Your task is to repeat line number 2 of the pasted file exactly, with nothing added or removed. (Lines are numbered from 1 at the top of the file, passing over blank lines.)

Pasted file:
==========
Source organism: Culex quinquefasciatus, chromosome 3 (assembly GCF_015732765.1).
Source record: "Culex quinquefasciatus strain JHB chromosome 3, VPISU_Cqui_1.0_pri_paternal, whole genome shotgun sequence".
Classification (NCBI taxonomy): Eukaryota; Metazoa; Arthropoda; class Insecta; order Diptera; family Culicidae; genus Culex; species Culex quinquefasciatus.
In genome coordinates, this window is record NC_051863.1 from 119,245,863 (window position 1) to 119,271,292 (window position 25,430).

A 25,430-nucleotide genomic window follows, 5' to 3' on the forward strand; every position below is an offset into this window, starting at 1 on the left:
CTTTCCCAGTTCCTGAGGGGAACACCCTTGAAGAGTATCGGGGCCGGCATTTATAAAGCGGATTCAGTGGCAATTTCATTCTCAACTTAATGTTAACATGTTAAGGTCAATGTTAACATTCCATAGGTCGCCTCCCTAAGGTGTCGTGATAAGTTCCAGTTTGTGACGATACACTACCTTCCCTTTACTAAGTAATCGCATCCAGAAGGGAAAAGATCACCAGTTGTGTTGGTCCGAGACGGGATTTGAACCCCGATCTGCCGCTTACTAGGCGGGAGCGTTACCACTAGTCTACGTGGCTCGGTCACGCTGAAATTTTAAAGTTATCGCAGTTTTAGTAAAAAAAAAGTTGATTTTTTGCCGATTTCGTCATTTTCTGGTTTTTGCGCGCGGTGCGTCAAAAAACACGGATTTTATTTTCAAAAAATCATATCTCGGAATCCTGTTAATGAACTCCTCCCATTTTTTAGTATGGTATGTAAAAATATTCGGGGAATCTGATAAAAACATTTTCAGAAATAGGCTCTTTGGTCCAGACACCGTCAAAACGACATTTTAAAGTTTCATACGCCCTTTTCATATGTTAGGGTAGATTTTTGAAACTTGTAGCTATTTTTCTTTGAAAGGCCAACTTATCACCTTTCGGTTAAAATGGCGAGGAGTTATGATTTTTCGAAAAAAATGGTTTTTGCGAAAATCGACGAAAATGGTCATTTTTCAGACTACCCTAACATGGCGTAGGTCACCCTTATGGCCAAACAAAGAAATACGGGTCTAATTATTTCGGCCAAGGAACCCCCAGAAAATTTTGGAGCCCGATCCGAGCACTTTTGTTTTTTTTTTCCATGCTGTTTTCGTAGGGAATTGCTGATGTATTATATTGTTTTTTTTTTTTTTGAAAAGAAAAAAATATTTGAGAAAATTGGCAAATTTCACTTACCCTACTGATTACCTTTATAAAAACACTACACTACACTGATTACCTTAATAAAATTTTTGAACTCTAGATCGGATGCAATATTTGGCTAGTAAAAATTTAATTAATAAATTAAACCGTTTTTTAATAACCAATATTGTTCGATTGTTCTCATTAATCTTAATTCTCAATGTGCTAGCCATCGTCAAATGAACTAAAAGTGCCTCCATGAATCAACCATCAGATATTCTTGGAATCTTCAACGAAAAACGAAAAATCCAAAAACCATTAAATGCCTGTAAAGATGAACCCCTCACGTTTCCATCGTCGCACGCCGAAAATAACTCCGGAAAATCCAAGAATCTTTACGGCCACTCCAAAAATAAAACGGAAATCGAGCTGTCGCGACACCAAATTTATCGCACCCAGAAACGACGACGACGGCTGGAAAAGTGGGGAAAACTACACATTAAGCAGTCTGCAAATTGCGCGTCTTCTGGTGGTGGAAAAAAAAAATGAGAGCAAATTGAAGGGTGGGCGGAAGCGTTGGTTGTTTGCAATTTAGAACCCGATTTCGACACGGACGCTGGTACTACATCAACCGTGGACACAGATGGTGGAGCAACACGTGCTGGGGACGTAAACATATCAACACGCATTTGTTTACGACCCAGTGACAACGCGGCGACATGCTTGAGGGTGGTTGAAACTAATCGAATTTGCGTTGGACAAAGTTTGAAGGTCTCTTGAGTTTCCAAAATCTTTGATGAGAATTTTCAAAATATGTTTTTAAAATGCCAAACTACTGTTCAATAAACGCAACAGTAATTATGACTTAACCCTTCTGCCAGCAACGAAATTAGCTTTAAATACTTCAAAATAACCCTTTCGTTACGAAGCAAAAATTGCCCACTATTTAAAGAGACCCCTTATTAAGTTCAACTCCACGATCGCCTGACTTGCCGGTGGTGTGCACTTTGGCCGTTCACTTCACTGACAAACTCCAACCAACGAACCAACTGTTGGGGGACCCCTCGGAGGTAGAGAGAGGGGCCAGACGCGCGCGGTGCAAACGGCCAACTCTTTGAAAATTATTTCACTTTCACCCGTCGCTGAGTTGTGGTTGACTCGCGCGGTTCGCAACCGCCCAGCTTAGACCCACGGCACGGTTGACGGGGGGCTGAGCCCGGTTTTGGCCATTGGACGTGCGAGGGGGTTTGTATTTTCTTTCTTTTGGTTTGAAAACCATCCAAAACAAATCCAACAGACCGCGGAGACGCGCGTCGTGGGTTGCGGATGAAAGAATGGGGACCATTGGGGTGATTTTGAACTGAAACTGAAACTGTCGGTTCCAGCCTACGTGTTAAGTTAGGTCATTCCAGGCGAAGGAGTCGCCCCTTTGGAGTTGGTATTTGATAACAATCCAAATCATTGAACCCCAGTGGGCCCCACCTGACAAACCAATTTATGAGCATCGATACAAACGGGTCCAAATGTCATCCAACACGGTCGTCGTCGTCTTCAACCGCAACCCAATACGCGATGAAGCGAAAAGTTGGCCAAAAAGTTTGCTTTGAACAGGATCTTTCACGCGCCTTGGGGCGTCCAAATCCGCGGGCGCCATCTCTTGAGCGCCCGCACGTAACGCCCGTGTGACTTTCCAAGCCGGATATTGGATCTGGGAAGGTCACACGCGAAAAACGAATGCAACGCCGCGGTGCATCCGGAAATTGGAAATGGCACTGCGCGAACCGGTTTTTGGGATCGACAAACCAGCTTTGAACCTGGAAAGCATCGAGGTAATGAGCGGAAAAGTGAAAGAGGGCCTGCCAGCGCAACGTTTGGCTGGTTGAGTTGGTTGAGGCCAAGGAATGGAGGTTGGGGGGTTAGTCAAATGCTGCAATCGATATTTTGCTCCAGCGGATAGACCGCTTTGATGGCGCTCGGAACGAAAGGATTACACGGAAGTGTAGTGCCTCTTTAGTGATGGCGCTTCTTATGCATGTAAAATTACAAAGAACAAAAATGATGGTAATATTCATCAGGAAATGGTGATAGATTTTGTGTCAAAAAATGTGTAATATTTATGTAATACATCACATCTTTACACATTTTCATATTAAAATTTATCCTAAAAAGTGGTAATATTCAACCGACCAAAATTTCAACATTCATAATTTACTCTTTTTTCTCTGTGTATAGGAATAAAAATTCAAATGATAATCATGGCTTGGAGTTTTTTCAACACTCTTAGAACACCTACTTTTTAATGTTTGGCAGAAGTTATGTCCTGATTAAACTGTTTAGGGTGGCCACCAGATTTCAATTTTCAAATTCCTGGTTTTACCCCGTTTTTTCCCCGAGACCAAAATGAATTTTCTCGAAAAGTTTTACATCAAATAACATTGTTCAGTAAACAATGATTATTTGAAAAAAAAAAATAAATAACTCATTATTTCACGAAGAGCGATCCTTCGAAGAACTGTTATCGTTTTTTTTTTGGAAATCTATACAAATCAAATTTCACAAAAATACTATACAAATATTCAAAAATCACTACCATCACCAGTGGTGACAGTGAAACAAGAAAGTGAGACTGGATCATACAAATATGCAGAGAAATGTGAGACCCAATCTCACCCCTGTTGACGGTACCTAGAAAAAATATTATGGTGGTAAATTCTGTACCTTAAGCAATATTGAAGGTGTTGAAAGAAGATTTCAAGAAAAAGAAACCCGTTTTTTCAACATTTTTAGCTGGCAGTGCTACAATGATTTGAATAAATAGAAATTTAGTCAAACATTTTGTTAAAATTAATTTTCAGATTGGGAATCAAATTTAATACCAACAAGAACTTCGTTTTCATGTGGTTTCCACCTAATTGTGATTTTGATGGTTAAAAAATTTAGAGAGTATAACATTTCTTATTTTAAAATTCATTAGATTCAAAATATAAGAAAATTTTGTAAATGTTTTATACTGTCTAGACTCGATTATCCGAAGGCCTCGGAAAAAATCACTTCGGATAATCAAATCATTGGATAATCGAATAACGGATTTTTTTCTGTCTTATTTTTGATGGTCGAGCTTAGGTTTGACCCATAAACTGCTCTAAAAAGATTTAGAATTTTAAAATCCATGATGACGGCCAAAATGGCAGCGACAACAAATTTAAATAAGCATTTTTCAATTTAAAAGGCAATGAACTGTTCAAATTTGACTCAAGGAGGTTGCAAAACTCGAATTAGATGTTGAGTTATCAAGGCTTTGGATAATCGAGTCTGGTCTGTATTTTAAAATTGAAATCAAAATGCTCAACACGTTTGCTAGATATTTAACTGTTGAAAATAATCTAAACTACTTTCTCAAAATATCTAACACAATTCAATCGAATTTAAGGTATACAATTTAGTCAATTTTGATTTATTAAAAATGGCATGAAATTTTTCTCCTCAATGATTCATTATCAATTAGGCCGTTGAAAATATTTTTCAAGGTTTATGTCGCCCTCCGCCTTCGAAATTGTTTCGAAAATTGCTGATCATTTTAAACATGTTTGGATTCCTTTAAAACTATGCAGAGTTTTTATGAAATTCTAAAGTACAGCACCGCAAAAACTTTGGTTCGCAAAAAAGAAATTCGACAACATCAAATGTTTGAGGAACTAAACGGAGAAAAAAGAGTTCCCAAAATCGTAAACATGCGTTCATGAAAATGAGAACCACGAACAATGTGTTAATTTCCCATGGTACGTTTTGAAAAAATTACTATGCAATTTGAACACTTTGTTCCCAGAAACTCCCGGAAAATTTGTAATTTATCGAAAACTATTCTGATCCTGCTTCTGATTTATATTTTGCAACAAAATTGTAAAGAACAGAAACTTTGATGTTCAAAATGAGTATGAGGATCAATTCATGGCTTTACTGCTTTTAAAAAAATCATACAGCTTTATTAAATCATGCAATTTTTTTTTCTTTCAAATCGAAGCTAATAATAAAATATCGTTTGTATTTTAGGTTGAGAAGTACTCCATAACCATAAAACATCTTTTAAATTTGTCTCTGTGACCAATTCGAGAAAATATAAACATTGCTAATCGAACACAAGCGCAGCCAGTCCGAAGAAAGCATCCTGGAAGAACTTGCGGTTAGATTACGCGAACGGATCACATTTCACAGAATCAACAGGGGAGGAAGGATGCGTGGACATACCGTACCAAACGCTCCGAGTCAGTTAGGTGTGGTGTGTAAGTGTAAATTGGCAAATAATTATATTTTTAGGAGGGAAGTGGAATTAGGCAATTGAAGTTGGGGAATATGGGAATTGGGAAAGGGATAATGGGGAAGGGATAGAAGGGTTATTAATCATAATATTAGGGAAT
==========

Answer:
Source record: "Culex quinquefasciatus strain JHB chromosome 3, VPISU_Cqui_1.0_pri_paternal, whole genome shotgun sequence".